The portrait shots come out quite well for human subjects with good separation but can be a hit or miss for other subjects. There are also minor focusing issues when shooting from about 20 to 30 cm away from an object; it can be a hit or a miss as you can see from the sample photos. And that’s not exactly macro photography, for which you get a dedicated 2MP camera, but that’s nothing great either like most 2MP macro cameras. The captured images look dull most of the time.

The 16MP front camera does a decent job with selfies, but nothing special. It can record videos in 1080p resolution at 30 or 60 fps. The rear cameras on the Redmi Note 13 Pro can record videos up to 4K resolution at 30 fps and at 1080p up to 60 fps with support for gyro EIS. The phone lets you capture slow-motion videos in Full HD at 120 fps and in 720p resolution at up to 240 fps. Captured 1080p and 4K footage looks neat with decent stabilisation.

Click here for
uncompressed camera samples clicked on the Redmi Note 13 Pro 5G

Redmi Note 13 Pro 5G: Battery backup (4/5)
The battery backup on this phone is pretty good, of course after uninstalling some of the preinstalled apps and disabling all the unwanted notifications. The Note 13 Pro 5G has a 5100 mAh battery that lasts for about a day and a half of moderate use. The company bundles a 67W fast charger that claims to charge the phone fully in 44 minutes. During our tests, it took 52 minutes to go from 0 to 100 per cent using the bundled charger, which may not be the fastest around but perfectly acceptable.

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Image Credit: Firstpost | Ameya Dalvi

Redmi Note 13 Pro 5G: Price, verdict and competition
The Redmi Note 13 Pro 5G is priced at Rs 25,999 for the 8GB RAM and 128GB storage variant, Rs 27,999 for 8GB RAM and 256GB variant and Rs 29,999 for 12GB RAM and 256GB variant. After analysing its features and performance, we feel Xiaomi could have priced it a bit more aggressively; it’s a Redmi Note after all that is meant to have a competitive price tag. The phone isn’t bad at all and has a good spread of features and decent performance. It’s just that the competition is too stiff in the segment.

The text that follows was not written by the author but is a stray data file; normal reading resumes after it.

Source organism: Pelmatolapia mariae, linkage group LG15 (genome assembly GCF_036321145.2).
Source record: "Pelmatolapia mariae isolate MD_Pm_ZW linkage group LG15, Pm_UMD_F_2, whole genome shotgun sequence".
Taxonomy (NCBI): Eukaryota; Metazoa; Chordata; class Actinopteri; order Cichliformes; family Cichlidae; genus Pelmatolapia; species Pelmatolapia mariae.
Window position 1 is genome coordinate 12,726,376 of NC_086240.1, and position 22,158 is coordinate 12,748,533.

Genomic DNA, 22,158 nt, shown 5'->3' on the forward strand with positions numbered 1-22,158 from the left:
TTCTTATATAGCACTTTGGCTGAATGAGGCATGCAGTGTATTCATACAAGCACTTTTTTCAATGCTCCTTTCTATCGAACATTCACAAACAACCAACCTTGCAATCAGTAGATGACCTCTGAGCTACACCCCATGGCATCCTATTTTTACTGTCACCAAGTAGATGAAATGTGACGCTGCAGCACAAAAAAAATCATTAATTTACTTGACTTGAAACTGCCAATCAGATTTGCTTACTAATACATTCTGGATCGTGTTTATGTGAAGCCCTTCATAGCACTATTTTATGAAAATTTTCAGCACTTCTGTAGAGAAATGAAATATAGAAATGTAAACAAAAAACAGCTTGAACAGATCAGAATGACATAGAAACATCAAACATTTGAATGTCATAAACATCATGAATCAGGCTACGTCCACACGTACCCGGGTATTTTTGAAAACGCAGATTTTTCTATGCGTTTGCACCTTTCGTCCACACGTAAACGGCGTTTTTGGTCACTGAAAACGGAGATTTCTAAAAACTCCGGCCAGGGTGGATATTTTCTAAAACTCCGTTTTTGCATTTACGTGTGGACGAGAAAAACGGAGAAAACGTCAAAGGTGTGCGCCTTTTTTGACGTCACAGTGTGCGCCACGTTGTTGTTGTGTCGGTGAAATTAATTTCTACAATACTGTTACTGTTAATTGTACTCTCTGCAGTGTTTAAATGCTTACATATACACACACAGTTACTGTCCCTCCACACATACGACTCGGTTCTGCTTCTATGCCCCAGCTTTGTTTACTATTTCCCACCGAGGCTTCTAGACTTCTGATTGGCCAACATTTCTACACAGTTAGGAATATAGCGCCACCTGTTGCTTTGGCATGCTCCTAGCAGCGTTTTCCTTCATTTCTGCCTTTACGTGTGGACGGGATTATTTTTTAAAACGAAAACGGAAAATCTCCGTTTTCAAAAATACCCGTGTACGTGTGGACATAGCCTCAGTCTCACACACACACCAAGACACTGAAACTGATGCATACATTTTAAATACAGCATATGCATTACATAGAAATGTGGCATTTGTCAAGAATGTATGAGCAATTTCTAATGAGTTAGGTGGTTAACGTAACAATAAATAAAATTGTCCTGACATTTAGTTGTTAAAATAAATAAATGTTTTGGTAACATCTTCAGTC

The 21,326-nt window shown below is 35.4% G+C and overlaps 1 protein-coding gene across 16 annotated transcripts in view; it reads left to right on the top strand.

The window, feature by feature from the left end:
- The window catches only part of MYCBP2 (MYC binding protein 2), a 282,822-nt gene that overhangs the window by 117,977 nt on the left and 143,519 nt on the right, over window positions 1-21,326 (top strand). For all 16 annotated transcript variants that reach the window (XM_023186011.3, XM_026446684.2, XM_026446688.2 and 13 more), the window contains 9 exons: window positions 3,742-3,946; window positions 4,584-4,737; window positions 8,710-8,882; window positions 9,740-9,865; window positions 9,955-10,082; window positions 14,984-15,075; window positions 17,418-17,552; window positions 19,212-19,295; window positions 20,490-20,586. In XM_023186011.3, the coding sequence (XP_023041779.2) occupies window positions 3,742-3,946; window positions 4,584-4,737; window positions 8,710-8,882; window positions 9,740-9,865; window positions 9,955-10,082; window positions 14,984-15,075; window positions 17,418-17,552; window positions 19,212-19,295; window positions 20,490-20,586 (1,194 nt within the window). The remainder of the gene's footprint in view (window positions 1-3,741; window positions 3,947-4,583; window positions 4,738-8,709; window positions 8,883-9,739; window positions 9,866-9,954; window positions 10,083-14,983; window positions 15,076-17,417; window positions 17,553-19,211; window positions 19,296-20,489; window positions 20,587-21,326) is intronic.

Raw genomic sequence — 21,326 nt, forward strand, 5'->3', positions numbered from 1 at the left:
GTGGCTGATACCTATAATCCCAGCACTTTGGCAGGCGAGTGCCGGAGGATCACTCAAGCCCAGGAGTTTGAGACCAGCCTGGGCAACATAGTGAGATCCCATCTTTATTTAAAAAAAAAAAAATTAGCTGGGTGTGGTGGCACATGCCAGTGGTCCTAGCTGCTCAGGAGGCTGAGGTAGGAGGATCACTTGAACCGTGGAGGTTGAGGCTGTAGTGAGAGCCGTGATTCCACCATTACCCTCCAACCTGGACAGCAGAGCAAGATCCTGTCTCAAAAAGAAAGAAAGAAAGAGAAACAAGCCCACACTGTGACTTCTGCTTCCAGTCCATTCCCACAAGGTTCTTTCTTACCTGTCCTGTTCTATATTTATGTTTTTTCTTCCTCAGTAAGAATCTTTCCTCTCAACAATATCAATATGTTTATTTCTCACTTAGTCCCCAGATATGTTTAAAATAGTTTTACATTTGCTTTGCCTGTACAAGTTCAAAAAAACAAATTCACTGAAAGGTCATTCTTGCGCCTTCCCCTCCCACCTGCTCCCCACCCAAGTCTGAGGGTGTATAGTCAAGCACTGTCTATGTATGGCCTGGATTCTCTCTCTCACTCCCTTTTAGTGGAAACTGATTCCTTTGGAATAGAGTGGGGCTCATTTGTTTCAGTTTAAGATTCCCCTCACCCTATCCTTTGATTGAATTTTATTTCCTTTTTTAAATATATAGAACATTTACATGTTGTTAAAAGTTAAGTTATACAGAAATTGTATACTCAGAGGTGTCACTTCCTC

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Image Credit: Firstpost | Ameya Dalvi

Let’s look at the other options available in this budget, starting with a sort of in-house competition from Poco. The 256GB variant of the Poco F5 5G with a more powerful SoC can be purchased under 30K. Then you have the Poco X6 Pro 5G, again with a more powerful Dimensity D8300 Ultra SoC selling for well under 30K; in fact, you get its 512GB variant for Rs 27,999. And let’s not forget the 256GB variant of the Poco X6 5G with a Snapdragon 7s Gen 2 chip going for as low as 21K. As for alternatives beyond Xiaomi, especially for a lot cleaner UI, the OnePlus Nord 3 5G can be yours for Rs 28,999.

While it hosts a much more powerful MediaTek Dimensity 9000 chip, you just get 128GB storage on that one in this budget. Another thing to note is that all the Poco phones we mentioned have a 64MP primary camera with OIS and the Nord 3 has a 50MP unit with OIS, while the Redmi Note 3 5G has a 200MP main camera with OIS. Rest of the features are comparable. If letting go of the extra megapixels is an acceptable tradeoff for you, the Poco phones offer better value, unless you spot the 256GB variant of the Redmi Note 13 Pro under 25K.